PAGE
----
Canadian Travel Press
Issue Date: Nov 18, 2019

Time to act on Ontario Act



There is a move afoot within the industry that’s intent upon making some significant changes to Ontario’s Travel Industry Act (TIA).

That shouldn’t surprise anyone because it has happened before, as the industry took its complaints about the cost burdens on registrants and concerns about the ability of the provincial compensation fund to cover major bankruptcies of either registrants, or perhaps, more galling, the collapse of non-registrants.

That’s all by way of setting the scene, so to speak, as a couple of weeks ago, Richard Vanderlubbe – who is well versed in the Ontario Travel Industry Act – talked about some of his concerns with the TIA and his hopes that there would be changes to the provincial travel act.

Vanderlubbe is the founder and president of Hamilton-based, and he has been a TICO board member for 20 years; he has been the chair of ACTA Ontario; and he is currently a director for the national body of ACTA.

Throughout it all, he’s also been an active and vocal participant in most of the key issues that have impacted on the travel industry in both Ontario and Canada for more than two decades now.

So, when Vanderlubbe called the travel media together at the beginning of November to talk about the Ontario Travel Industry Act and some of his concerns about it, it wasn’t too difficult to accept that invitation because based on his track record, what he has to say is usually worth listening to.

On the other hand, it’s hard to know where to start.

Vanderlubbe’s presentation on the provincial travel act and the compensation fund was extensive, covering:

  • The history of the Act and its evolution.
  • The potential impact of (future) large failures on the Compensation Fund.
  • The different interests or self-interests of the various stakeholders – industry, administration, government (at all levels), etc.
  • Concerns about Section 46 (“acquiring rights”).
  • Claims paid out by the fund versus the costs of administering it between 1974 (when it came into effect) and 2019.
  • And questions that need to be asked (and answered) of all the stakeholders involved.

These concerns, Vanderlubbe explained, motivated him to step down from his TICO role early, in order not to feel conflicted because he wanted to be able to lobby the government for changes, and he wanted to be able to speak freely on the issues that he had concerns about when doing that.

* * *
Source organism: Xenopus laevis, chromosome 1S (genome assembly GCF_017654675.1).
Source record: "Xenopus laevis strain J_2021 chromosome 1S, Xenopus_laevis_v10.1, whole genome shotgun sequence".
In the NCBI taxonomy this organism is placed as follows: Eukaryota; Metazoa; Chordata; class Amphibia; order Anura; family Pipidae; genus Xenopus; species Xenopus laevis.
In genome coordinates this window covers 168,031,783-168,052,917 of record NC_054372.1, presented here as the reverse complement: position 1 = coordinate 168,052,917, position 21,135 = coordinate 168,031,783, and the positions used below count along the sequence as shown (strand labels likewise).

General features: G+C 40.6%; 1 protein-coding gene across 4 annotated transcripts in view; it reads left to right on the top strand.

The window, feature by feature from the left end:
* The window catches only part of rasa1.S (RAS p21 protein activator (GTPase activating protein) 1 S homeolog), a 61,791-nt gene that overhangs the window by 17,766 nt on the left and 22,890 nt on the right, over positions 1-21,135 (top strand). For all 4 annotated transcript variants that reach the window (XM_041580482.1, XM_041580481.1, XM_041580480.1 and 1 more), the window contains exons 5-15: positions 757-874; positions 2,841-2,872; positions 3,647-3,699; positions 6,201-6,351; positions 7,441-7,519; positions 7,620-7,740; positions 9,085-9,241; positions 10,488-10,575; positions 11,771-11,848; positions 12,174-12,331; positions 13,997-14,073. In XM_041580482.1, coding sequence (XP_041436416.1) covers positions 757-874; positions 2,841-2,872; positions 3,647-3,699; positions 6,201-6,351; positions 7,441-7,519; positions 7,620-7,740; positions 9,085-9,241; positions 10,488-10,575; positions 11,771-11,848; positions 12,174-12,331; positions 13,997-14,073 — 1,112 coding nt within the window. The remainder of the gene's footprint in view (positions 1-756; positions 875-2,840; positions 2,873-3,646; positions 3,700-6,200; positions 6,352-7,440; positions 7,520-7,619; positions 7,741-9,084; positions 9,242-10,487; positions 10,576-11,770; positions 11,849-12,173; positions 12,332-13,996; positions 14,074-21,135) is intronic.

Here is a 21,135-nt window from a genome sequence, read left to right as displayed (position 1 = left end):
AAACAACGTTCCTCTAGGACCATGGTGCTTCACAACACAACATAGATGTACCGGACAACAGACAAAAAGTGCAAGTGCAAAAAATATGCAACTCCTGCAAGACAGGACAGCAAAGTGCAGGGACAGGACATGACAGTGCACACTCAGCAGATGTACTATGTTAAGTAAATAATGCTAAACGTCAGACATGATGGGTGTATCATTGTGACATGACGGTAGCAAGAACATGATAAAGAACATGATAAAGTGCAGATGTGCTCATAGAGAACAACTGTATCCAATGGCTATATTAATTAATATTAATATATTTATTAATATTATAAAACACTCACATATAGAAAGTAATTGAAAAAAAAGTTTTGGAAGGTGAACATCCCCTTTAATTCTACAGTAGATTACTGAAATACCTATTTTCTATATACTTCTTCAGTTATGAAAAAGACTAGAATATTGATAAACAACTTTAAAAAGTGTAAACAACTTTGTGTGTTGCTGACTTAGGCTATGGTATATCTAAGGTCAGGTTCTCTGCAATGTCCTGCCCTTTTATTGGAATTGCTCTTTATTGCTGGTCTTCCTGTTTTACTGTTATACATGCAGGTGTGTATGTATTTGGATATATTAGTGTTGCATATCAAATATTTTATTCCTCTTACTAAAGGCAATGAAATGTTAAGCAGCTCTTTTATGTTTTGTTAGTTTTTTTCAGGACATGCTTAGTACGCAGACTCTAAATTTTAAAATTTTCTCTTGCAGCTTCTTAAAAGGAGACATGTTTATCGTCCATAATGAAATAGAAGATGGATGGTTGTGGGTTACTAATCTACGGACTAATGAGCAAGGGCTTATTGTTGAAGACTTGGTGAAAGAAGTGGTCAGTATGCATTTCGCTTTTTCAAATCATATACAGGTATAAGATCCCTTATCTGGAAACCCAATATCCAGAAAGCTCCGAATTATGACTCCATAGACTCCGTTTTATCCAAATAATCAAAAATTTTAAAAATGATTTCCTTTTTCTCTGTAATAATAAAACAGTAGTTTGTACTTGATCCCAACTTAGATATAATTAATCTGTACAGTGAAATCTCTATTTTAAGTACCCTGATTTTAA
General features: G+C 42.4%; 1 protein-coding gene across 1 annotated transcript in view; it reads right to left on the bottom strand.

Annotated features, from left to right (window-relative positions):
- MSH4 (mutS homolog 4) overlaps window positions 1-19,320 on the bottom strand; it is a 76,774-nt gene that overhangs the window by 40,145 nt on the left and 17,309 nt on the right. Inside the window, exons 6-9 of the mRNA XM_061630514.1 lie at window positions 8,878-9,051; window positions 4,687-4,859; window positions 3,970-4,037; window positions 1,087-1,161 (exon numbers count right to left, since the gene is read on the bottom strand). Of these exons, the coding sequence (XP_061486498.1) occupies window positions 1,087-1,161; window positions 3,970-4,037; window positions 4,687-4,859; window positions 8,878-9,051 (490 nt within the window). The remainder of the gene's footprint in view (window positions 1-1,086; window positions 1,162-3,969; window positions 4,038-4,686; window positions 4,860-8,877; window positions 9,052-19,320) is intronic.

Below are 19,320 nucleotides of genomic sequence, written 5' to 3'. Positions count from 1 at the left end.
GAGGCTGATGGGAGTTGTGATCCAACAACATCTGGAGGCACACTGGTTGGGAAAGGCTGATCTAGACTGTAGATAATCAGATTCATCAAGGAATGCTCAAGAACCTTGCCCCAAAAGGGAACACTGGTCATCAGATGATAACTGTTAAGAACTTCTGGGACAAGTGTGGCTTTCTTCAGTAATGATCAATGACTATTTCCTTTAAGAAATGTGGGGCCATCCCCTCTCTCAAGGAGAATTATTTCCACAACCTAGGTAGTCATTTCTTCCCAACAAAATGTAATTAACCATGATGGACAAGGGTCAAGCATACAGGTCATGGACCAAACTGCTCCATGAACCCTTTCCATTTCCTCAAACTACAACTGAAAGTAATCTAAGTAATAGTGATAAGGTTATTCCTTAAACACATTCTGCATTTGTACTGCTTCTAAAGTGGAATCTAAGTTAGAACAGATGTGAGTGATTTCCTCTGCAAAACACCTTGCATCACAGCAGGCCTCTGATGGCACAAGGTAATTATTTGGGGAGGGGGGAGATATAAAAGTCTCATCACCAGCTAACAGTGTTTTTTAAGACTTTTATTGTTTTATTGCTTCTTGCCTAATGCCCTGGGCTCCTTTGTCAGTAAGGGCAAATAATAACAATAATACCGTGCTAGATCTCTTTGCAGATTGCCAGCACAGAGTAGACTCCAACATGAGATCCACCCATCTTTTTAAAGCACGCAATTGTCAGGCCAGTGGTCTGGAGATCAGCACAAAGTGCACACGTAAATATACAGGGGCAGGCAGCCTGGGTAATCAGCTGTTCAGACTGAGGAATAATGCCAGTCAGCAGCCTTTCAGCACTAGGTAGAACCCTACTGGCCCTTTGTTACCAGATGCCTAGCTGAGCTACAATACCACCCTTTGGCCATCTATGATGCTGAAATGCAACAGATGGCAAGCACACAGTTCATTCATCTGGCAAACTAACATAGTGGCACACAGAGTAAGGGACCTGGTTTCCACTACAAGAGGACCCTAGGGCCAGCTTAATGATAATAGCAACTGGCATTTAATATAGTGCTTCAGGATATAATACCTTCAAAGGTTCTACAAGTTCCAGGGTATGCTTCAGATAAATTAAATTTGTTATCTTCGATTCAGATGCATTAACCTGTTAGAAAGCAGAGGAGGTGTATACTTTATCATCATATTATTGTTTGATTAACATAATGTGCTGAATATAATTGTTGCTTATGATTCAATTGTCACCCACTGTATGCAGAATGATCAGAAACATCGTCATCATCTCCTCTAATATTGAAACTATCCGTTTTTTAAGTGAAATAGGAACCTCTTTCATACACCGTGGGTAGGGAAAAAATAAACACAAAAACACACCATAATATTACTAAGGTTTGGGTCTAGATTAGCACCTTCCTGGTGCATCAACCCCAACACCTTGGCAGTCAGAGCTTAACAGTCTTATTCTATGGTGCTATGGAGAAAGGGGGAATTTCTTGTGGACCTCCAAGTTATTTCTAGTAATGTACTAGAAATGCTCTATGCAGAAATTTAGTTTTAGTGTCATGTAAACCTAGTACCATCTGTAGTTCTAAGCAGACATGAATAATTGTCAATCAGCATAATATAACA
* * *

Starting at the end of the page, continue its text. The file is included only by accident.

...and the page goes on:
His three-hour presentation to the trade media certainly covered a lot of ground, complete with a bevy of statistics that have led him to the belief that it is time to fix the provincial travel act, so that it works and is fair for everyone involved – industry, government and consumers.

“Fix it or get rid of it,” Vanderlubble said, before observing that: “The worst outcome is the status quo.”

As for what would replace it or how it could be fixed, the conversation turned to the User Pay Model that has been discussed many times over the years by the industry.

In this respect, he pointed out that the current provincial government “has its toe in the water” because they want to reduce regulations.

Now, he is quick to admit that as a business person: “I want no rules, but that’s not realistic. It’s nice to have standards.” In fact, he praised TICO for the job that it has done cleaning up the industry over the years.

But he emphasized that: “If Ontario voters want this [the provincial travel act and compensation fund) then we should have it, but it should be user pay. I can go either way, just as long as it is fair.”

Right now, he said, the fact that the rest of the industry has to pay for the bankruptcies of their competitors or businesses that don’t even contribute to the provincial compensation fund is simply not fair.

And that’s a point that’s pretty hard to disagree with, isn’t it.

For those who want more, you might want to pick up the phone and give Vanderlubbe a call because he definitely has some good points to make in this discussion. He definitely has lots and lots of interesting statistics to back up the things that he is talking about.